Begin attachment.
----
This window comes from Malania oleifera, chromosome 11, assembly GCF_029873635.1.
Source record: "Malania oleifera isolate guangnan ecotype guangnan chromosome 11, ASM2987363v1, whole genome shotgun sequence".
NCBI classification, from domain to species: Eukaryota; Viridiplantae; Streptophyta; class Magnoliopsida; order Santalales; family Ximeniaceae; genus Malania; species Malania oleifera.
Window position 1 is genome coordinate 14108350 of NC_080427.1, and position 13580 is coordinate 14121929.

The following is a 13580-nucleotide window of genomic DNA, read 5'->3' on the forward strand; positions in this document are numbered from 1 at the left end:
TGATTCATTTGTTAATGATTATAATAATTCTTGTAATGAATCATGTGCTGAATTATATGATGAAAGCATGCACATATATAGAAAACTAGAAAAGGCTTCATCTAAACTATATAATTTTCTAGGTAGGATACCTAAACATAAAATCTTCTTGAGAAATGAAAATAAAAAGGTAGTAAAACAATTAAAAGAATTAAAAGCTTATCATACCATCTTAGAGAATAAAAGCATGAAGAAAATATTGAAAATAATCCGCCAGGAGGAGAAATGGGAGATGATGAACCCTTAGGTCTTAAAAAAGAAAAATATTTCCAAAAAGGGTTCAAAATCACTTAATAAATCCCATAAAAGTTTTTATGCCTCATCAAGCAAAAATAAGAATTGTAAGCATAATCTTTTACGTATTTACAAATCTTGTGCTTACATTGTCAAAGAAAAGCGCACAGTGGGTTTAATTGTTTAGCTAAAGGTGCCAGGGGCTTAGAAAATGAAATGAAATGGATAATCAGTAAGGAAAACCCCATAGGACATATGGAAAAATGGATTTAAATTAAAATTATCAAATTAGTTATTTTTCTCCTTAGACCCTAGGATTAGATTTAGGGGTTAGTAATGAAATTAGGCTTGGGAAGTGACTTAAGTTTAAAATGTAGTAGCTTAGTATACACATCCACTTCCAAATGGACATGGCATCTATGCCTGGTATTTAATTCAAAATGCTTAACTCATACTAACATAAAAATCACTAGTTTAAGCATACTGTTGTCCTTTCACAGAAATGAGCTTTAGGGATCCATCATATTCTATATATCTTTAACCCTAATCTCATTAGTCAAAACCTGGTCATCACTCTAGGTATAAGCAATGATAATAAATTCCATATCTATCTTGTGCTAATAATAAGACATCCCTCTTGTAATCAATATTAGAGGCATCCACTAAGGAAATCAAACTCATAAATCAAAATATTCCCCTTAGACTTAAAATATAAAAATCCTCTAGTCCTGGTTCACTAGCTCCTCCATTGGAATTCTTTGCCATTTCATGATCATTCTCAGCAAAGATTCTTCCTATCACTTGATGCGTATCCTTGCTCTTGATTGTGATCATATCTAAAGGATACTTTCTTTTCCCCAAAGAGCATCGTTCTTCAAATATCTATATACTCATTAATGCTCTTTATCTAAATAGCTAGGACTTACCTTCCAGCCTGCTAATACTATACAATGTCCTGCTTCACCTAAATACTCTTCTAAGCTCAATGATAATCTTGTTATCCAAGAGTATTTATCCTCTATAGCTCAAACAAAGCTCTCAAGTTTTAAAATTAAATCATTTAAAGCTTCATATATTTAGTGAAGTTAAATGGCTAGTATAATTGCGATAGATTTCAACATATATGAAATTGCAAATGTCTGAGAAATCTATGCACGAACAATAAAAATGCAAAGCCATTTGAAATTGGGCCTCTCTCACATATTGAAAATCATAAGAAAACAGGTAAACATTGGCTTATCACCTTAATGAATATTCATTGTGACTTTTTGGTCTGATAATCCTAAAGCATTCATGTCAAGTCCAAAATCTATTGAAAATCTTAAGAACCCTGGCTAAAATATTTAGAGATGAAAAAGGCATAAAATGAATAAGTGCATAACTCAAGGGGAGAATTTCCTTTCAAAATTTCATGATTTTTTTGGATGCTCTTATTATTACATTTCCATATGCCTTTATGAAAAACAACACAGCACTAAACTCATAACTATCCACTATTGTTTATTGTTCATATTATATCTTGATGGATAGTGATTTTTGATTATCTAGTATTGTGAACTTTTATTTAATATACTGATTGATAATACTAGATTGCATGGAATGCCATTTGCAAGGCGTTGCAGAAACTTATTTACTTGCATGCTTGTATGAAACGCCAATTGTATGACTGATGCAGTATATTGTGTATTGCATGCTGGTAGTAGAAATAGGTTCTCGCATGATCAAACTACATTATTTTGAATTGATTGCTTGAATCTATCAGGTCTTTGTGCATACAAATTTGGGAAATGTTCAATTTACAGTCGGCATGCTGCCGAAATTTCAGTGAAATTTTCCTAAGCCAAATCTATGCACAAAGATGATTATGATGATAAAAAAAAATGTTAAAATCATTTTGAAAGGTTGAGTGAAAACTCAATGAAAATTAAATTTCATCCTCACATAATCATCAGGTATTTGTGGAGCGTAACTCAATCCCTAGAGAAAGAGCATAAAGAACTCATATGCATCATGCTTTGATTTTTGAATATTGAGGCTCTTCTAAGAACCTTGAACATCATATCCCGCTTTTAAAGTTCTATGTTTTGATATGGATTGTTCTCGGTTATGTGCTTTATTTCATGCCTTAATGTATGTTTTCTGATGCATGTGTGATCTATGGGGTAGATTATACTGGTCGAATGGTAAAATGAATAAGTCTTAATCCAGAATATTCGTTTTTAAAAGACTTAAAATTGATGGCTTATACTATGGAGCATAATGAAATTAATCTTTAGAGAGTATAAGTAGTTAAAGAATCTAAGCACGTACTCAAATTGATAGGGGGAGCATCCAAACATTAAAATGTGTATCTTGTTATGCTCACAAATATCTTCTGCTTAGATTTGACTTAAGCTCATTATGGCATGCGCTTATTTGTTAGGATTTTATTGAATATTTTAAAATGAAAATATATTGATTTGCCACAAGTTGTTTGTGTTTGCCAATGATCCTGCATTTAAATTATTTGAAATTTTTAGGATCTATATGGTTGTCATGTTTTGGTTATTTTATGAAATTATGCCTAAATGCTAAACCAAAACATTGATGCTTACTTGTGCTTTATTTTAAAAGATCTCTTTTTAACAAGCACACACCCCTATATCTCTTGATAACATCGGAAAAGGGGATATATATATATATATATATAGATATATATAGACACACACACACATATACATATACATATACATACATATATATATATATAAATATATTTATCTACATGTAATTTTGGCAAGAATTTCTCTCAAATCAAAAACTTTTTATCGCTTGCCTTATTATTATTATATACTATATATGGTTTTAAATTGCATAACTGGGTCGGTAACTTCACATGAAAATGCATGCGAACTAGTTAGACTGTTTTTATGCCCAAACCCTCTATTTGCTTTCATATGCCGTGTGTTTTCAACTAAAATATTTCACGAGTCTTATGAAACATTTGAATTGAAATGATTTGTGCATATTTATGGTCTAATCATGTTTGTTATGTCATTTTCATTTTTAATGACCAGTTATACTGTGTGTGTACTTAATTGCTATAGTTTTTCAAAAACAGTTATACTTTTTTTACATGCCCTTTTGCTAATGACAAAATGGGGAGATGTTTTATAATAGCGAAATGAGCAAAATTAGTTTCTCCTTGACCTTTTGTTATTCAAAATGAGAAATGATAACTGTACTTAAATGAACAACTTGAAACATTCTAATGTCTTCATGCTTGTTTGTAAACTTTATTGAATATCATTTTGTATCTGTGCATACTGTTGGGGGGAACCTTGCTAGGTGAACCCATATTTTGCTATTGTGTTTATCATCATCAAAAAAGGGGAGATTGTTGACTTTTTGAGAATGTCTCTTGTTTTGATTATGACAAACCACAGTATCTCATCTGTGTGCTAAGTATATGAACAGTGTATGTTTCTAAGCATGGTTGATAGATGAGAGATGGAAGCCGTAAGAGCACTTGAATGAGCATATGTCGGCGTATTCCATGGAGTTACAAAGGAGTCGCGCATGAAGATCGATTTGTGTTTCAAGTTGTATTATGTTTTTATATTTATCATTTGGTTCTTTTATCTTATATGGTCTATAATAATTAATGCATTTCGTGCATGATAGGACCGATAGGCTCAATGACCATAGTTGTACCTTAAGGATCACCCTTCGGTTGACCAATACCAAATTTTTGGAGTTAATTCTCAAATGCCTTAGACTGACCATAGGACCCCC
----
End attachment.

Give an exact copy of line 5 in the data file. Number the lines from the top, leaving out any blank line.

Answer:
The following is a 13580-nucleotide window of genomic DNA, read 5'->3' on the forward strand; positions in this document are numbered from 1 at the left end: